Friday, June 26, 2015

Curious in Kalinga

"Why do you even do it?"

After a 14-hour bus ride, three-hour top load jeepney ride, and a two-hour trek and climb while carrying heavy camera equipment, friends ask why do I even do it.  Not to mention a new baby in the family and a tough month in my job, I am still addicted to the road less travelled especially when it finds a space in my hectic calendar.

In this set of photographs, you'll find how I am still curious with the things around us or how pieces of our old traditions make it's way to today's modern ways.  Why I still have the eyes of a "visitor" and why I still find gold in little things that most travelers find ordinary.

If curiosity killed the cat, it sure made me to pack my things and head to Kalinga of the North.

A note of warning though.  If you wish to find things like "how to get here", "what to eat", and other tips, this write-up is not for you; because you might as well use Google.  But if you wish to peek why Kalinga inspired me to travel more and sell our couch for a good back pack, this read is for you.

"Ten Thousand Times Better"
An office memo was circulated a week prior to this trip and said "try a different kind of stairs, schedule your vacation leave now".  Taking it literally and going to Kalinga is ten thousand times better than reading the circulated memo from my office chair.  

"What's Not to Jump For?"
When you are blessed with blue skies through out the journey and greens with purest kind, what's not to jump for?

"Choice of Vehicle"
The traverse from Tabuk to Tinglayan needed a vehicle that can take all the abuse and not complain, plus it should make a good contrast if parked side by side the rice terraces of Bontoc.

"Don't Tell My Mother"
When locals rely heavily on jeeps to transport goods, women, and children, you've got no choice but to give way and take the top load.  Don't tell my mother that most of the landscape photographs taken here were from on top of a jeepney while negotiating rough zigzag roads going to Tinglayan.

"Base Camp"
Sleeping Beauty Inn in Tinglayan, approximately 1,100 MASL,  is where we replenish loss of sugar (Coke) and protein (San Miguel) after a day's climb.  This is also where great plans are made during breakfast, and a jump-off point for most of our epic treks.

"Altitude Chili"
 These fuckers are left to dry in the mountain wind and in the thin air of Kalinga for it's full flavor to come out.  It's orgasm in your mouth, but not the kind you are familiar with.

"Support Crew"
Gotta give it to the staff of Sleeping Beauty Inn.  A smile starts our day while a hot Tinola soup topped with a cold bottle of the great brown beer cap of the five-star service of the inn.

"Suck in the View"
Take in the view?  This you got to suck in.  Shot just few inches from by bedside let's you forget stoned nights in Kalinga and gives you a better perspective for the day.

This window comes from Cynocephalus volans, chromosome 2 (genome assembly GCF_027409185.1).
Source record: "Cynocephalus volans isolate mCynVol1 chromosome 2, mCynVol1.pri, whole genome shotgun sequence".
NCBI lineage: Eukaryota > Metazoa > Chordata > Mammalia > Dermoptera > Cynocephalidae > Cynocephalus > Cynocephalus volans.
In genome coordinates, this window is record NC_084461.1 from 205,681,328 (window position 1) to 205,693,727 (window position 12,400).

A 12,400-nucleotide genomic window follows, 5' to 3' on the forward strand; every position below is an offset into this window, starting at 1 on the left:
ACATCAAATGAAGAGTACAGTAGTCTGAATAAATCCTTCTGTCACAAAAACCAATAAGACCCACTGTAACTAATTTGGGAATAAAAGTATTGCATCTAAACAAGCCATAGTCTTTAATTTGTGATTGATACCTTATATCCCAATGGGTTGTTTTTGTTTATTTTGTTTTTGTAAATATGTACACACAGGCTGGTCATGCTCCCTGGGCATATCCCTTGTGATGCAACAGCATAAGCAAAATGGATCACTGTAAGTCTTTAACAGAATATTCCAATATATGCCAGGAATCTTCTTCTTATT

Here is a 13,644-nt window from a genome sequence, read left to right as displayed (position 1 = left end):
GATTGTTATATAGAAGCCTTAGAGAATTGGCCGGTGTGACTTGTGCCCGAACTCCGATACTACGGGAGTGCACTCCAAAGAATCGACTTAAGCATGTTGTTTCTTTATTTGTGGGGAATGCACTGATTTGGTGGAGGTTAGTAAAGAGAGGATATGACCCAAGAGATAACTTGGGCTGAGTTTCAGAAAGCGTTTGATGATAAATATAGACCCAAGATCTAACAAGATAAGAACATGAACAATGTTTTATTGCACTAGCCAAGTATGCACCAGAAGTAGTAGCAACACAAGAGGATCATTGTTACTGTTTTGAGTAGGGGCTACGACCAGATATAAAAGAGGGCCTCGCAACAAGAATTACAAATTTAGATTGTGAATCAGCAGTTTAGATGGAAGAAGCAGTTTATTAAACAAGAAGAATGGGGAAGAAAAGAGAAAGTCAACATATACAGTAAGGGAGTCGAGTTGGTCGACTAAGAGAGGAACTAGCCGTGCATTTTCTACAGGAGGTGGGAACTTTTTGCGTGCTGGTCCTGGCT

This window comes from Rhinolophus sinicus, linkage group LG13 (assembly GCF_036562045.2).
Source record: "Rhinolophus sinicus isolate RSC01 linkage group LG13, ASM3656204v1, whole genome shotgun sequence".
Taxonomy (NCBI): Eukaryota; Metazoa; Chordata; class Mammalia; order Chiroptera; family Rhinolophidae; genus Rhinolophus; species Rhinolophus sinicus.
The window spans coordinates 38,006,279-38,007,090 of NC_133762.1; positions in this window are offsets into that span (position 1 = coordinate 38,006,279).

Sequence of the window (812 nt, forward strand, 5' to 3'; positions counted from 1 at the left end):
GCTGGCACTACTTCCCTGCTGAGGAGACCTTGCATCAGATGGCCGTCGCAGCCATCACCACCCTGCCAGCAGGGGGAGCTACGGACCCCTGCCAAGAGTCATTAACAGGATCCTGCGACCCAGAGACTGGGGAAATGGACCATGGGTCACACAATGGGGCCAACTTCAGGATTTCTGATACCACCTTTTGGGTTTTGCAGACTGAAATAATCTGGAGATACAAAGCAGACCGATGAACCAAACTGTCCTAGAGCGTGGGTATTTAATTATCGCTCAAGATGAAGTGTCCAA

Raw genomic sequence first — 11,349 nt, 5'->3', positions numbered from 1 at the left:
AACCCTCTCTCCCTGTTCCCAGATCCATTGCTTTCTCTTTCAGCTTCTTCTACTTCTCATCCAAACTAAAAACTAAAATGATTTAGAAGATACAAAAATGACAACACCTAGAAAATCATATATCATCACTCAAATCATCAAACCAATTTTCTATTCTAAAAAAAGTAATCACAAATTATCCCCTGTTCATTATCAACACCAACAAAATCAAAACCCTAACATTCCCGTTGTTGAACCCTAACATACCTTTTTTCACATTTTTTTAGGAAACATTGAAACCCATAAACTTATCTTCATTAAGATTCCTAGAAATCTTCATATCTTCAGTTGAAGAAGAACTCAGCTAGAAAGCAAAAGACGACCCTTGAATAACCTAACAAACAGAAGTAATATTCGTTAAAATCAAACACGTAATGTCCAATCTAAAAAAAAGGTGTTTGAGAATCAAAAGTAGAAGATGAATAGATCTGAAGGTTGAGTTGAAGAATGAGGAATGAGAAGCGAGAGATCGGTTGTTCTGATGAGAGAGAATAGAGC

"Apo Whang-Od"
The only "mambabatok" (traditional tattoo artist) left in Kalinga.  Elvis represented rock-and-roll , Apo represented the Filipino culture.

Grace is the grand daughter of Apo Whang-Od who made a pact with the natural light of Kalinga mountains to follow her and light her path at every "mambabatok" session.

"97-Year-Old Gestures"
Ben Cab told me to capture gestures of your subjects.  This will not only give you a special signature in your art but also capture the real character of the subject.

"Human Design"
The body of a human, especially a woman's body, is designed for cradling our infants.  Notice the angle it automatically makes to make the baby comfortable and not slide to the ground.  Thanks to the bending lines on Ate's shirt in contrast to the straight lines of the bamboo so we can all enjoy the human design.  

"High Hi"
Houses in Butbut Tribe are distinctively elevated from each other with porches taking them straight to the view of the rice terraces.  However, visiting these houses gave me a unique low perspective of Tribe's high hospitality.  

"Flash Bright Smiles"
The children are the treasures of this magnificent tribe.  Untainted by technology and social media, you'll see them all over the place doing what children do, play outside, grab dirt, ask for candies from visitors, and flash bright smiles.

"Substitute for Human Hands"
Each tribe in Kalinga has different characteristics unique from the other.  The fine plaid design in this photograph that bind these two kids caught my attention.  It's a substitute to real human hands. 

Philippines still has a lot of cultural treasures waiting to be discovered.  Sadly, we are not that fascinated anymore of our own kind, we are more interested of other foreign cultures and westernized places.  In fact, visitors are more interested in us.  

Maybe on your next travel be more curious about our provinces, our local growers, and our artists because they are slowly disappearing.  Especially in places not accessible by planes and cars, or tucked away in our mountains.

For a change, let curiosity lead the way so you won't ask me again...

"Why do you even do it?"

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